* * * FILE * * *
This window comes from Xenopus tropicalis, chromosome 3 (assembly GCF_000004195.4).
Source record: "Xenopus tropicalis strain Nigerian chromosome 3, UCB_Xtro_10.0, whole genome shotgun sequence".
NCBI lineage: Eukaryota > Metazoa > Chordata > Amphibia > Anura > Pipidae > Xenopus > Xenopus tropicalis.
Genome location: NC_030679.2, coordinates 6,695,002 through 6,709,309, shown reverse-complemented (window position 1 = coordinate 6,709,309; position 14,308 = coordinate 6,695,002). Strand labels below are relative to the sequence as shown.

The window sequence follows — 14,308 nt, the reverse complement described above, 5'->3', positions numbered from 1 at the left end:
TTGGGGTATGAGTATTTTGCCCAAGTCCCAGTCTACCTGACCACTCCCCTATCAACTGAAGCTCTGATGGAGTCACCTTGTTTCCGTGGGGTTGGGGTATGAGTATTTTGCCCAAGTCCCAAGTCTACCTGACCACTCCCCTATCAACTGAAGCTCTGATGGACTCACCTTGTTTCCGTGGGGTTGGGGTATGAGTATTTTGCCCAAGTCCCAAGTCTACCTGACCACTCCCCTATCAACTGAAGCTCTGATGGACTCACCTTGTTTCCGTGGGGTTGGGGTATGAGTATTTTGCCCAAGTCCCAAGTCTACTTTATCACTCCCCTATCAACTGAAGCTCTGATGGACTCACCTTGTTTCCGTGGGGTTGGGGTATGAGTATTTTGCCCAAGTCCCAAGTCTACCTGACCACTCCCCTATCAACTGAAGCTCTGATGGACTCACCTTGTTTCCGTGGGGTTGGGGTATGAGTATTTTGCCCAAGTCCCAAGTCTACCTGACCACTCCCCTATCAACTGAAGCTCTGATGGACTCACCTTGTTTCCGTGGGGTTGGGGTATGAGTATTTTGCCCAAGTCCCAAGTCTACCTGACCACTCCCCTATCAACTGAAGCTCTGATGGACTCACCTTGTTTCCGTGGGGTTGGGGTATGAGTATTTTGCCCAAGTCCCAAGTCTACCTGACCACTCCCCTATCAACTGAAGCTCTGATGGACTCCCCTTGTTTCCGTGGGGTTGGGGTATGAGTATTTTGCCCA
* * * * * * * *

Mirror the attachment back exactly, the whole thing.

This window comes from Xenopus tropicalis, chromosome 3 (assembly GCF_000004195.4).
Source record: "Xenopus tropicalis strain Nigerian chromosome 3, UCB_Xtro_10.0, whole genome shotgun sequence".
NCBI lineage: Eukaryota > Metazoa > Chordata > Amphibia > Anura > Pipidae > Xenopus > Xenopus tropicalis.
Genome location: NC_030679.2, coordinates 6,695,002 through 6,709,309, shown reverse-complemented (window position 1 = coordinate 6,709,309; position 14,308 = coordinate 6,695,002). Strand labels below are relative to the sequence as shown.

The window sequence follows — 14,308 nt, the reverse complement described above, 5'->3', positions numbered from 1 at the left end:
TTGGGGTATGAGTATTTTGCCCAAGTCCCAGTCTACCTGACCACTCCCCTATCAACTGAAGCTCTGATGGAGTCACCTTGTTTCCGTGGGGTTGGGGTATGAGTATTTTGCCCAAGTCCCAAGTCTACCTGACCACTCCCCTATCAACTGAAGCTCTGATGGACTCACCTTGTTTCCGTGGGGTTGGGGTATGAGTATTTTGCCCAAGTCCCAAGTCTACCTGACCACTCCCCTATCAACTGAAGCTCTGATGGACTCACCTTGTTTCCGTGGGGTTGGGGTATGAGTATTTTGCCCAAGTCCCAAGTCTACTTTATCACTCCCCTATCAACTGAAGCTCTGATGGACTCACCTTGTTTCCGTGGGGTTGGGGTATGAGTATTTTGCCCAAGTCCCAAGTCTACCTGACCACTCCCCTATCAACTGAAGCTCTGATGGACTCACCTTGTTTCCGTGGGGTTGGGGTATGAGTATTTTGCCCAAGTCCCAAGTCTACCTGACCACTCCCCTATCAACTGAAGCTCTGATGGACTCACCTTGTTTCCGTGGGGTTGGGGTATGAGTATTTTGCCCAAGTCCCAAGTCTACCTGACCACTCCCCTATCAACTGAAGCTCTGATGGACTCACCTTGTTTCCGTGGGGTTGGGGTATGAGTATTTTGCCCAAGTCCCAAGTCTACCTGACCACTCCCCTATCAACTGAAGCTCTGATGGACTCCCCTTGTTTCCGTGGGGTTGGGGTATGAGTATTTTGCCCA